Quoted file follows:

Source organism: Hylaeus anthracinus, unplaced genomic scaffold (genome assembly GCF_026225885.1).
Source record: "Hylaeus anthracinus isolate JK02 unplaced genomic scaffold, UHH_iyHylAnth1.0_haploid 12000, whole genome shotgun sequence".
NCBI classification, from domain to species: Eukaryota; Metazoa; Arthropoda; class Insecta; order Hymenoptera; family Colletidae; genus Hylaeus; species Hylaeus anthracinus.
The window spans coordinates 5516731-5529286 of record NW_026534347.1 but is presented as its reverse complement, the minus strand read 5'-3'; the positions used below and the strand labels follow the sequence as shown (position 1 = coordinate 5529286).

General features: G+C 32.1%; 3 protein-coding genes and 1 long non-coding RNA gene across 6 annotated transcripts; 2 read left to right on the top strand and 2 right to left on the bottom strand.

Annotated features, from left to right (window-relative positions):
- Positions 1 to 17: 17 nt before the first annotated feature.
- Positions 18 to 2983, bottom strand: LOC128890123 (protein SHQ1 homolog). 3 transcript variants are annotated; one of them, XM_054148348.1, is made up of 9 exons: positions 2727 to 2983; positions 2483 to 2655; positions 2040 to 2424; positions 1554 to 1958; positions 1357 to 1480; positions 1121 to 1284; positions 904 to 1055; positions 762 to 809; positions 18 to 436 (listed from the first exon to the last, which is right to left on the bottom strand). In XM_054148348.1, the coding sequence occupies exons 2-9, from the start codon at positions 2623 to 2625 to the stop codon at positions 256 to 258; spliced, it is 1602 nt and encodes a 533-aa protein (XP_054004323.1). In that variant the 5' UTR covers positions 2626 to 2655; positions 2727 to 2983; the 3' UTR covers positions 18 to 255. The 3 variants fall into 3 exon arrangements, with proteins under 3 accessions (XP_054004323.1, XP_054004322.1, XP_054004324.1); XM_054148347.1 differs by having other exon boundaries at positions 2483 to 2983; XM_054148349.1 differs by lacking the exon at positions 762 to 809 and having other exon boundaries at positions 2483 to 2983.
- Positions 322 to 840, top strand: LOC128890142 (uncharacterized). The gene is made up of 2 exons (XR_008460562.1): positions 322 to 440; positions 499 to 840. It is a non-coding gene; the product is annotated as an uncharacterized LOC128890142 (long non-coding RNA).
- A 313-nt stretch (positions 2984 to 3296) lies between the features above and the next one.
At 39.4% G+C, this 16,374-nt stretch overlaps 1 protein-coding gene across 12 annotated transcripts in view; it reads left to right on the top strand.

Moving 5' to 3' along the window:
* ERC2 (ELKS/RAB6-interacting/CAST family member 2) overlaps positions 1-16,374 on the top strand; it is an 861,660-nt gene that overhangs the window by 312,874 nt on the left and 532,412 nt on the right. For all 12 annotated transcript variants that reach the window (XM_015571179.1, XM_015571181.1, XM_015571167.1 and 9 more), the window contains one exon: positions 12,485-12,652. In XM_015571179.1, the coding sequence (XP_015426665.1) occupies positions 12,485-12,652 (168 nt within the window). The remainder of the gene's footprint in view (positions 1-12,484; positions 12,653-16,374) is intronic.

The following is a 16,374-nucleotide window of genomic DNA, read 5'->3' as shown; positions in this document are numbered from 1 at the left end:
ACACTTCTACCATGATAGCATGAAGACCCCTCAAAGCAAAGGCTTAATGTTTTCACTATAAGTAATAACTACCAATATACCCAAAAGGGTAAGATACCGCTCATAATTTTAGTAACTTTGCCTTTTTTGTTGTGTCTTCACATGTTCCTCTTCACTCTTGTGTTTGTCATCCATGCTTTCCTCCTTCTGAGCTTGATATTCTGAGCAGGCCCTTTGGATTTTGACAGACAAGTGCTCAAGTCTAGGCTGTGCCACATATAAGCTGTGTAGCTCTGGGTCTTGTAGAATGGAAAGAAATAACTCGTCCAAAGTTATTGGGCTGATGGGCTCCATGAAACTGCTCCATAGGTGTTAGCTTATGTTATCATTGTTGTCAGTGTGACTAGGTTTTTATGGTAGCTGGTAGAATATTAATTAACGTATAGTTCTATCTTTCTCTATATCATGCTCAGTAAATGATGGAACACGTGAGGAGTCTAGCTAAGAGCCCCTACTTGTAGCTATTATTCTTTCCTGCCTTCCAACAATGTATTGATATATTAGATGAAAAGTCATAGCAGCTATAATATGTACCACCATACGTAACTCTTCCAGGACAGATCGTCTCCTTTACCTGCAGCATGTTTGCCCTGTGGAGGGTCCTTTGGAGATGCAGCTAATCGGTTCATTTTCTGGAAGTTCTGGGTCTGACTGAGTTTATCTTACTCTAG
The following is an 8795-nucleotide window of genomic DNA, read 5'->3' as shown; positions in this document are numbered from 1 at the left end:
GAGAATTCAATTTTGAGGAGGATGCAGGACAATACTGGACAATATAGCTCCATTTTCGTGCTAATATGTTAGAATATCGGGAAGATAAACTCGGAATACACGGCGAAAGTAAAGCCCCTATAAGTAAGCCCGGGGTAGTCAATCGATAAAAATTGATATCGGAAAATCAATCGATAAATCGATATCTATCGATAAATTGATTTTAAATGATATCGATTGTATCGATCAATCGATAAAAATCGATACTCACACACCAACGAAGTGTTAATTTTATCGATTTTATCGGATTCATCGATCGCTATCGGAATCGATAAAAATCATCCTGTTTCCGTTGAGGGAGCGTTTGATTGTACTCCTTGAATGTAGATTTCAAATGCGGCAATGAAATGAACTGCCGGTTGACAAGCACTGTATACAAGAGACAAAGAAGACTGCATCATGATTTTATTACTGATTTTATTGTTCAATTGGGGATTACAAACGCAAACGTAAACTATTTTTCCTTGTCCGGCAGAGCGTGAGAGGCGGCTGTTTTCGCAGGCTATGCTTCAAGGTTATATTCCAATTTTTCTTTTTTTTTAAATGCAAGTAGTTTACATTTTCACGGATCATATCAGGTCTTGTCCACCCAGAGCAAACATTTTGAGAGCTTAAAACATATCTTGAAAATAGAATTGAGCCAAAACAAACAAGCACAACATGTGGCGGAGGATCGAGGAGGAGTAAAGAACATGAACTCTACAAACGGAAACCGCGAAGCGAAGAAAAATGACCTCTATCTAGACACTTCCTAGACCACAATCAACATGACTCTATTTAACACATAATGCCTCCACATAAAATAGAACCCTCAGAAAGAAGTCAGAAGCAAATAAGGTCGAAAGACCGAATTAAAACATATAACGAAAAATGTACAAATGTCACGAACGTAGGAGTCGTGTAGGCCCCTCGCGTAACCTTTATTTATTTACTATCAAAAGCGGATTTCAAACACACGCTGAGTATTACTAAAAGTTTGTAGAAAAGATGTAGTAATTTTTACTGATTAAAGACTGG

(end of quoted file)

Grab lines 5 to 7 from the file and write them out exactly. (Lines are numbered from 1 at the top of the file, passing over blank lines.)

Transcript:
General features: G+C 32.1%; 3 protein-coding genes and 1 long non-coding RNA gene across 6 annotated transcripts; 2 read left to right on the top strand and 2 right to left on the bottom strand.

Annotated features, from left to right (window-relative positions):
- Positions 1 to 17: 17 nt before the first annotated feature.